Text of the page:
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Propshaft VS Crank HP ratings..

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Old 03-23-2002, 09:46 AM
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Default Propshaft VS Crank HP ratings..

Is there a typical amount of drop-off when rating an engine's HP?

20 - 30HP drop from crank to propshaft?

Does it vary from engine to engine or is it a fairly consistent drop?
 
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Old 03-23-2002, 10:02 AM
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It is usually 30 hp with a bravo set up and then it drops and changes depending on the drive etc...

Last edited by thunderdan; 03-23-2002 at 10:16 AM.
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Old 03-23-2002, 10:09 AM
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A better rule of thumb is to figure about 6% loss between crank and prop with non-transmission drives like the Bravo. (The higher the load, the more friction you have to deal with.) Losses through transmissions will be higher.

Example: Hp500 x .94 = 470 propshaft hp (as rated by Mercury)
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Old 03-23-2002, 12:01 PM
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Default The higher the load...

C_Spray - Does that mean that if I put 600 HP through a bravo the loss will be more than 6%? Is it also true that losses through gears are related to RPM as well, maybe RPM squared or cubed?

Where's Rambunctious....what do you say?
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Old 03-23-2002, 03:35 PM
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tomcat, I would say that the 6% covers the additional loss.

6% of 500= 30
6% of 600= 36

I've heard that the transmission drives, absorb more hp the heavier they are built. I think I read where the Merc drive absorbs 20hp and the Borgwarner absorbs 30hp. Some of the guys that work on these Trans may know a little more exact.
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Old 03-23-2002, 04:49 PM
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We have a dyno that actually measures the power required to turn a transmission (or crash box for that matter). See Trans Tester for details. On the average, the torque required to turn a stock Velvet drive (current model, the early ones are worse) is about 18 ft lbs any place between 4000 and 6000 rpm, it does go up a bit after that. One of our modified units takes about 14 ft lbs and our dry sump is about 10, and goes up to 12 or so at 7000 RPM. A regular crash box is about 5 ft lbs. When in forward there are no gears involved, so as far as the engine is concerned the transmission is just a straight connection to the drive (with the above drag). The loss as a result of the transmission is fixed and not related to load or any kind of percentage, but of course HP = RPM x TORQUE/5252 so the loss does go up with RPM.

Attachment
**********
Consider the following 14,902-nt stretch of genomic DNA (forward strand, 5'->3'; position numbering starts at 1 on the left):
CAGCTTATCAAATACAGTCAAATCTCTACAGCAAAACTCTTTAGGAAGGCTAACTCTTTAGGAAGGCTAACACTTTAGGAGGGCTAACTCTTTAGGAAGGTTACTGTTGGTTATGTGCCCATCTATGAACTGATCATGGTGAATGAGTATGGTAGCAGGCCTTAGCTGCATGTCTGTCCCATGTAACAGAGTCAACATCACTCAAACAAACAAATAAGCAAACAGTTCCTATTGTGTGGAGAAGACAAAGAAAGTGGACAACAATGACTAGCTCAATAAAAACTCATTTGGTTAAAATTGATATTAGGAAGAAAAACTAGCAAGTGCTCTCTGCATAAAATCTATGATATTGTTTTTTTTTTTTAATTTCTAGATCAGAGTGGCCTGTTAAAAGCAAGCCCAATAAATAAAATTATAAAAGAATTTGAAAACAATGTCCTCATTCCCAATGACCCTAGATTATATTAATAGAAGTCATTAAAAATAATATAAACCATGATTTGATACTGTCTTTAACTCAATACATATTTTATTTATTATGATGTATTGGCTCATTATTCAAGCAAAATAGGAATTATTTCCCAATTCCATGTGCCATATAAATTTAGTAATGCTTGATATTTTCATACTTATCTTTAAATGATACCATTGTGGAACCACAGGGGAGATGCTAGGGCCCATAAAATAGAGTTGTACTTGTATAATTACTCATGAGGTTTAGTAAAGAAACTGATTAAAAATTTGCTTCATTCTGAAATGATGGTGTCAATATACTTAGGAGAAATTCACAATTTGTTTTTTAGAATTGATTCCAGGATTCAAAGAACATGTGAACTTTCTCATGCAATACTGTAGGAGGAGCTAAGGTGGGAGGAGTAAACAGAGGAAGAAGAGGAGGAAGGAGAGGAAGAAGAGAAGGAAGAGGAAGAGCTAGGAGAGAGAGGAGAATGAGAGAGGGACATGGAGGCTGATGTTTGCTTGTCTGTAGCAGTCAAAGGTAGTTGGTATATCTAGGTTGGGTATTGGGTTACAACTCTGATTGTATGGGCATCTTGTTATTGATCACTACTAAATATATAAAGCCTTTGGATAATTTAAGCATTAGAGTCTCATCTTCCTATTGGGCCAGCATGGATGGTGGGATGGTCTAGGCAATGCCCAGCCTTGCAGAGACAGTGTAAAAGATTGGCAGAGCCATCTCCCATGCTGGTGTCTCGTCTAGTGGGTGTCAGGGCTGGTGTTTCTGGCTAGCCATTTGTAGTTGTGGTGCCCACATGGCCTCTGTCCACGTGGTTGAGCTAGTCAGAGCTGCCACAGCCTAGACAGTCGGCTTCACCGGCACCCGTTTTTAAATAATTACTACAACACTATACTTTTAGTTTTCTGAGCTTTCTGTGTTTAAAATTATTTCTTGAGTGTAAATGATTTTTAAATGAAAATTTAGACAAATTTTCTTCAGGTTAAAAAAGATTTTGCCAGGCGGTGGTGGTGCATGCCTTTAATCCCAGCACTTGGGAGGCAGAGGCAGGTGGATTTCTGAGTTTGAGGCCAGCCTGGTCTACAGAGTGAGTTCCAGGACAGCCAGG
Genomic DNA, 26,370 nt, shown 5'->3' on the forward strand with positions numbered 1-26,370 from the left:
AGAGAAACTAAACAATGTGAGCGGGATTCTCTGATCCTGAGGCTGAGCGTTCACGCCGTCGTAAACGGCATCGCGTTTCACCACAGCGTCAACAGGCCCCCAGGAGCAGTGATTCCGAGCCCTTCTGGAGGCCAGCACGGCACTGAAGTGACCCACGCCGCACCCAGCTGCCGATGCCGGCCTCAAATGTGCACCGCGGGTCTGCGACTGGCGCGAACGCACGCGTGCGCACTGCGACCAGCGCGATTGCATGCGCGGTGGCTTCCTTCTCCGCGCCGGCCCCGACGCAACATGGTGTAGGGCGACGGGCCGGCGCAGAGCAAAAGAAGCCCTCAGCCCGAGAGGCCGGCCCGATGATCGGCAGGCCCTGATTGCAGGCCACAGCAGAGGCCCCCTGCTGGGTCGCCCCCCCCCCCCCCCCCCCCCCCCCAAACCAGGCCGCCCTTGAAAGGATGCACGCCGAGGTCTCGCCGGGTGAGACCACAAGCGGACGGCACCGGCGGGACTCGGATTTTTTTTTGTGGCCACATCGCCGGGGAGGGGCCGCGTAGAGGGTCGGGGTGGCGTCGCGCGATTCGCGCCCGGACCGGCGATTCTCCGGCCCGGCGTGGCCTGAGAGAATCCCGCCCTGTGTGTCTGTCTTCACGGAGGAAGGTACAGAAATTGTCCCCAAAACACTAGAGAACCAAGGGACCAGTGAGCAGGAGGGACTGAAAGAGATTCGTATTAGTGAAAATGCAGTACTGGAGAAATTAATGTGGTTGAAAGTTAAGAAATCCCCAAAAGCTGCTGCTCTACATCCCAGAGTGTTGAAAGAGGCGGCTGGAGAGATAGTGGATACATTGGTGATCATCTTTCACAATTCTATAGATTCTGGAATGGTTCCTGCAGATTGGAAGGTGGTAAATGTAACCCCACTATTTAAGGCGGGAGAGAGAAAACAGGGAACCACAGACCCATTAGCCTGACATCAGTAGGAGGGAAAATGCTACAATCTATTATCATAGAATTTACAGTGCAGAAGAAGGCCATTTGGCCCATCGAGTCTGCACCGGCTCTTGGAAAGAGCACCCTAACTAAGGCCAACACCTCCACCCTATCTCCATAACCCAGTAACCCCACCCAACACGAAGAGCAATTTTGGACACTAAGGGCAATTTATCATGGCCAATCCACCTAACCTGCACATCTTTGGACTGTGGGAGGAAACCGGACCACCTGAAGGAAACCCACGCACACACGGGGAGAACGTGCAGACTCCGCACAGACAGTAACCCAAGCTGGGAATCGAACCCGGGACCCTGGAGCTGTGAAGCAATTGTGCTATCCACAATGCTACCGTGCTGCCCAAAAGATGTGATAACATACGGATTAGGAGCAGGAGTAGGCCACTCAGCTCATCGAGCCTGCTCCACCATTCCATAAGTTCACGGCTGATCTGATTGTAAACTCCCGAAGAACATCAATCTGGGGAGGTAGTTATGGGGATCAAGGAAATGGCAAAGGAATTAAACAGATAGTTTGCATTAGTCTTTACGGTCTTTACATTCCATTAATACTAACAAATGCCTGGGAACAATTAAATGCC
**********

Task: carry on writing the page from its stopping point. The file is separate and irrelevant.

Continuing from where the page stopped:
One of these days I will make the adapter to hang a drive on it and at least get an idea of the no-load power required just to turn it.
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Old 03-23-2002, 05:12 PM
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Marc, That's exactly what we need!! Make the adapter and then test the TQ required to turn the drives.

XZ, XR, IMCO Extreme, IMCO SC Extreme, B-Max.
1.5 and 1.36 ratios.
3000-6000rpm.
Mercury lube and then amsoil synthetic lube.

OK, are you done yet. We need this data. Hey Tomcat, are you interested?
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Old 03-23-2002, 06:21 PM
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Marty - I'm interested too. If an HP500 loses 30 HP @ 5200 then it loses 30 ft-lbs in the drive, but I wonder how this changes with RPM.
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Old 03-23-2002, 06:58 PM
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This info could help explain the speed loss some are experiencing with the XR and B-MAX drives. The effect of ratios, rpm's, and synthetic lube would be very enlightning.
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Old 03-23-2002, 09:24 PM
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the math is pretty clear--every right angle eats up a curtain percentage--thats why the motorcycles (that race/go fast) use chains--less right angles--the V-MAX kit from driveshaft to chain makes a big difference as far as rear wheel hp.
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